In the past two years, Diplomacy&Commerce magazine has given to its readers abundance of news from politics, business and culture, has reported on the opinions of relevant stakeholders both from Serbia and abroad, covering all segments of life, and opened up topics that were not written or talked about enough. With its latest issue, Diplomacy&Commerce is celebrating its second anniversary in Serbia. We are very proud of the fact that, in two years and 24 issues, we have managed to interview the leaders of the Serbian political, business and diplomatic community, as well as the renowned regional and the global public figures. In these past 24 issues, we have also published special supplements dedicated to overall relations between Serbia and European and world countries.
We have asked Serbian officials – Serbian PM, government ministers, ambassadors and representatives of business associations in Serbia – to give us their opinions about the most important changes that Serbia should make in order to become an EU member, and about the investment climate in the West Balkan region.
1. What do you think are essentially the most important changes that Serbia should make in order to be ready for EU membership by 2025?
Do Serbia and the Western Balkans have enough capacity to attract large multi-nation companies to their markets?
1. From the most recent communication of the EU Commission on Enlargement, on 6th February 2018, I would highlight the following changes: The rule of law must be significantly strengthened in a number of essential fields such as the independence of the judiciary, anti-corruption, public procurement, fight against organised crime, freedom of expression and independence of the media, and public administration reform; close consultation and cooperation with all segments of civil society so as to build a joint genuine public support for the EU; the Small and Medium-sized Enterprises need breathing space (in terms of both finance and legal certainty) so that they can develop in a confidence-inspiring business climate and generate employment in a white (as opposed to grey) economy; regional cooperation also entails a determination to move towards reconciliation, and to contribute actively to implement all Berlin Process commitments, so as to have the entire region prosper and move gradually closer to the EU.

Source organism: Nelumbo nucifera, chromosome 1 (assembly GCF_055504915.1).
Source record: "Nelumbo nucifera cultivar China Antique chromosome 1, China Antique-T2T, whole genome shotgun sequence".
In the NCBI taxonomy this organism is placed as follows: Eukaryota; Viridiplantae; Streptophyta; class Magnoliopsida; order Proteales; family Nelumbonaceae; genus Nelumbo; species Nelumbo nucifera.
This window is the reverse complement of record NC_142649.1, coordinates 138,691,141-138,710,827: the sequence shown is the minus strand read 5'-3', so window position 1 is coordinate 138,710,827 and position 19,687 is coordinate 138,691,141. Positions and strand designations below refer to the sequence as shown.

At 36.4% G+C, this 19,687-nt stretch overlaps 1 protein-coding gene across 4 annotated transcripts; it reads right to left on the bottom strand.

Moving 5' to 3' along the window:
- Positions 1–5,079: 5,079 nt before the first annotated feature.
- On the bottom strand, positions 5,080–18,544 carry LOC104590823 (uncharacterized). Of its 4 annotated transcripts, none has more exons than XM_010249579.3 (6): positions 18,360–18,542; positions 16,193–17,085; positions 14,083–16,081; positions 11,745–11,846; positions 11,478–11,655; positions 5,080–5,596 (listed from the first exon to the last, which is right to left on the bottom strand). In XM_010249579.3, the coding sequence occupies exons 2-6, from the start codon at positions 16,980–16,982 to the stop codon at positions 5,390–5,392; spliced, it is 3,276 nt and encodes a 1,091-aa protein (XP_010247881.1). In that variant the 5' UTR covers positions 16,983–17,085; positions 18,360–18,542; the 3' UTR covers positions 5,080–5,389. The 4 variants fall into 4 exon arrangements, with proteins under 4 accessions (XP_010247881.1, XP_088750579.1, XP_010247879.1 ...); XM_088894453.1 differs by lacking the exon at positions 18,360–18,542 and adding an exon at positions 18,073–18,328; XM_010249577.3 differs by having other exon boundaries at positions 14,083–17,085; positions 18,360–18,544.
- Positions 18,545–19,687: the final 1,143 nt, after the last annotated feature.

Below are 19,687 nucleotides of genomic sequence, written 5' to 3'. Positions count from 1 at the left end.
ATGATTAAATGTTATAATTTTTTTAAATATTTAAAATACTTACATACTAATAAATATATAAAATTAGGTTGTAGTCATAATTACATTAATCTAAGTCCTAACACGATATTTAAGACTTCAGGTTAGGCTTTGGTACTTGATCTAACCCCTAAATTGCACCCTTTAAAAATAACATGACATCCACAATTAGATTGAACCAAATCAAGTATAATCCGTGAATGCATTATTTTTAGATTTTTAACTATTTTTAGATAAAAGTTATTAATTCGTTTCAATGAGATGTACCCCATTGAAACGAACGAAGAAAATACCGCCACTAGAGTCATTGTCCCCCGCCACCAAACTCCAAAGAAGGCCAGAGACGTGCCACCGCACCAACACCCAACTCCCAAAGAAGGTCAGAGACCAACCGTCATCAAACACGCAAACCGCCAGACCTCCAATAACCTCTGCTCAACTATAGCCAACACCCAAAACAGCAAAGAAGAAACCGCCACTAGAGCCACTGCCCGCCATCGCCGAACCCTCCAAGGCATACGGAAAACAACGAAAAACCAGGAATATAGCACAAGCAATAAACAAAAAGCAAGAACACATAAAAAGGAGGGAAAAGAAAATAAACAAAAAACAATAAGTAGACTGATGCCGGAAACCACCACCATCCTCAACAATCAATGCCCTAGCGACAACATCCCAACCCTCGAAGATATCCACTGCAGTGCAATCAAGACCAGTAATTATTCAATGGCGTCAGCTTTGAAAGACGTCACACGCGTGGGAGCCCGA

2. Yes, provided the required changes outlined above are carried out effectively and sustainably, and that all six WB-partners contribute actively to attaining the objectives set forth within the framework of the Berlin process.